Considering that the average lifetime of a coin is something like 30 years, vs less than two years for a dollar bill, and that it’s 100% recyclable, vs something like 20% for paper bills, the dollar coin is even more appealing. Though, I wonder how the transportation emissions to move the coins from the US mint to the various banks compares.

I think that the next time I go to the bank I’m going to ask for a roll of dollar coins to start spending, especially on the transit vending machines!

SOLD: Recumbent Bike For Sale

Well, I’ve decided to sell my recumbent bike. I’ve found that I just don’t ride it as much anymore, and I have too many bikes in my garage. It’s in great shape, and only has a few thousand miles on it.

It’s a ’98 or ’99 (I’m not sure which) RANS V-Rex. New they sold for about $1300. It has some upgraded components: the original SRAM 9.0 stuff was upgraded to SRAM 9.0 ‘Betsy’ SL with composite brake levers, which was, as I understand it, a special component group (see attached pictures). I’m also including the Sigma Sport BC800 computer, Planet Bike recumbent fenders, RANS rear rack, RANS kickstand, RANS over-seat bag, mirror, and bell.

I’d like -SOLD- for it.

You can contact me at (—) ——–.

Click for larger pictures…

Moving The Kayak, Trailer — Phase2

**** This is a continuation of Phase 1. ****

Trailer After Maiden Voyage0805071314.jpg0805071317a.jpg0805071317.jpg

I’ve completed the trailer. I had to make a few changes along the way, but that always seems to happen. The pictures here were taken after my first trip to (and from) a launch point about three miles away. The route included a few hundred feet of vertical climbing as well.The trailer performed flawlessly during the trip. I got a lot of double-takes, (friendly) horn toots, and general comments. My favorite was the Prius owner who, while unloading his kayaks, said, “Now, THAT’s carbon neutral!”

The top kayak attachment bolts to the flat bed using four 1/4″ holes. Bolts are passed through from the top, with a fender washer, lock washer, and wingnut on the bottom to hold the assembly together. The boat hangs on two webbing straps that run across the trailer and the stern end rests on a cross member by the hitch. The boat sits backwards since the stern is much heavier, allowing me to place the wheels further forward (for maneuverability), while still having an acceptable tongue weight. The majority of my time was spent finding an acceptable balance between tongue weight and trailer position. I didn’t want too much tongue weight since it’d break my hitch, or mess up the handling of the bike.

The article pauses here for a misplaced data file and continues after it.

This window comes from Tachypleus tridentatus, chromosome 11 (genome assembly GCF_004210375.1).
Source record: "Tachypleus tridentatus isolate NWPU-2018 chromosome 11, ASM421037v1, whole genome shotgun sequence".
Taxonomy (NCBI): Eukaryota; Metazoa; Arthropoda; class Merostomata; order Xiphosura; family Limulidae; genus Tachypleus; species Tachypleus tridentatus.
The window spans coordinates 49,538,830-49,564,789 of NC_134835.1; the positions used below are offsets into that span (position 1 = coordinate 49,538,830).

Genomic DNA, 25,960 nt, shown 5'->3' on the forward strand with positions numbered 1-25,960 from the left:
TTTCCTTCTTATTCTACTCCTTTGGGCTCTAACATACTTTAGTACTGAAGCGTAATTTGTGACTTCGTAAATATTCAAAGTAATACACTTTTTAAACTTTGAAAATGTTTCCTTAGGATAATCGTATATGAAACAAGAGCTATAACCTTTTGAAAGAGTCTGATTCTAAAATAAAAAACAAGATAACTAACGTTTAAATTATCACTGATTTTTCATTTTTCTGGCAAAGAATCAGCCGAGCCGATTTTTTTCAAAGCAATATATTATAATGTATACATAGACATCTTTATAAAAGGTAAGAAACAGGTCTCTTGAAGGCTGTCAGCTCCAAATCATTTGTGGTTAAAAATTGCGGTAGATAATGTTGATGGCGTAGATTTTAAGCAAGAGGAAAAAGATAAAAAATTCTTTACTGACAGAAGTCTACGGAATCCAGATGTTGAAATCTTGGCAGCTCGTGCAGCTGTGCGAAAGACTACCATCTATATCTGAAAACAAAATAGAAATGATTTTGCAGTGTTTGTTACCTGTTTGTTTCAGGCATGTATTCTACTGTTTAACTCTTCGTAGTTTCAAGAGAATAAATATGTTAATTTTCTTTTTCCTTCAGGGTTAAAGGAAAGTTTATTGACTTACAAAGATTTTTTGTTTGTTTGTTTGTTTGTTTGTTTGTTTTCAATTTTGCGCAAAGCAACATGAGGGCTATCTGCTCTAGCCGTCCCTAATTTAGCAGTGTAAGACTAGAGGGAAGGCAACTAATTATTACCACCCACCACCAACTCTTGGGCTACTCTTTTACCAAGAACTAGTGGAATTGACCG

The boat is wider than the trailer, so it has to rest high enough up that it clears the tires, which causes the bow (rear when loaded) to sit much higher in the air than the stern, but that’s probably a more stable configuration anyhow.

The overall assembly is probably heavier than it needs to be. Making it out of aluminum would probably reduce the overall weight, though compared to the 85 lbs of the boat, it’s probably insignificant. My original plans called for the boat to support itself and for the hitch to attach to a front section that strapped to the boat. Unfortunately, it moved around far too much, so I ended up using the 8′ 2×4 seen in the picture to support the length of the boat and to attach the hitch. This added a few pounds, but made the trailer easier to pull. A side benefit that I didn’t consider until much later is that the trailer can be pulled without a boat attached, which my original design wouldn’t have allowed.

Moving The Kayak, Trailer — Phase1

Trailer, Prior to ConversionOK, now that I have my new Kayak, I need a convenient way to get it to the lake. Lake Natoma is a little over a mile from my house, so driving there seems quite silly. By the time that I lift the heavy kayak up on top of my car, drive to the lake, pay the $5 day use fee, take the boat off of my car, etc, I could just ride my bike there! I have this old child trailer that I’ve been meaning to convert for cargo use, so here goes…

Trailer, During ConversionPhase 1 is to convert it from a child trailer to a flatbed cargo trailer. A cargo trailer would have many uses in addition to the kayak, so even without the kayak this’d be a worthwhile venture. Once phase 1 is complete, I’ll continue to phase 2, which is to build a kayak cradle on top of it and move the tongue forward. The final phase will be to convert an old Rubbermaid tub and lid to fit on top of the flatbed using the same mounting holes as the kayak cradle.

Trailer, Flatbed Conversion CompletePhase one is complete. I removed all of the excess parts from the old child trailer. Once it was stripped down to just a rectangular frame I drilled some 1/4″ holes along the perimeter and bolted 1×4 strips fore-aft to support the 1/4″ birch plywood bed using carriage bolts. Not much to say about this step, it was quite straightforward and took maybe 2 hours total, including cleanup.

So far, so good…

Continued in Phase 2.

A New Kayak!


Finally… I got a kayak! After various rentals I liked the Wilderness Systems Pamlico 160T the best. It seemed the most comfortable after a long day, and one of the more efficient. The seats (Phase3) are the most comfortable, that’s for sure! I can sit in those all day long with no discomfort!

Now I just need to practice my stroke to avoid injuring my wrist or elbow, both of which get sore with my novice stroke. I use my arms far too much — need to learn to use my torso!! My back muscles could use a workout anyhow since I work a desk job and sit all day!

I didn’t get the rudder, so steering will be an issue with much cross current, but I might add that later.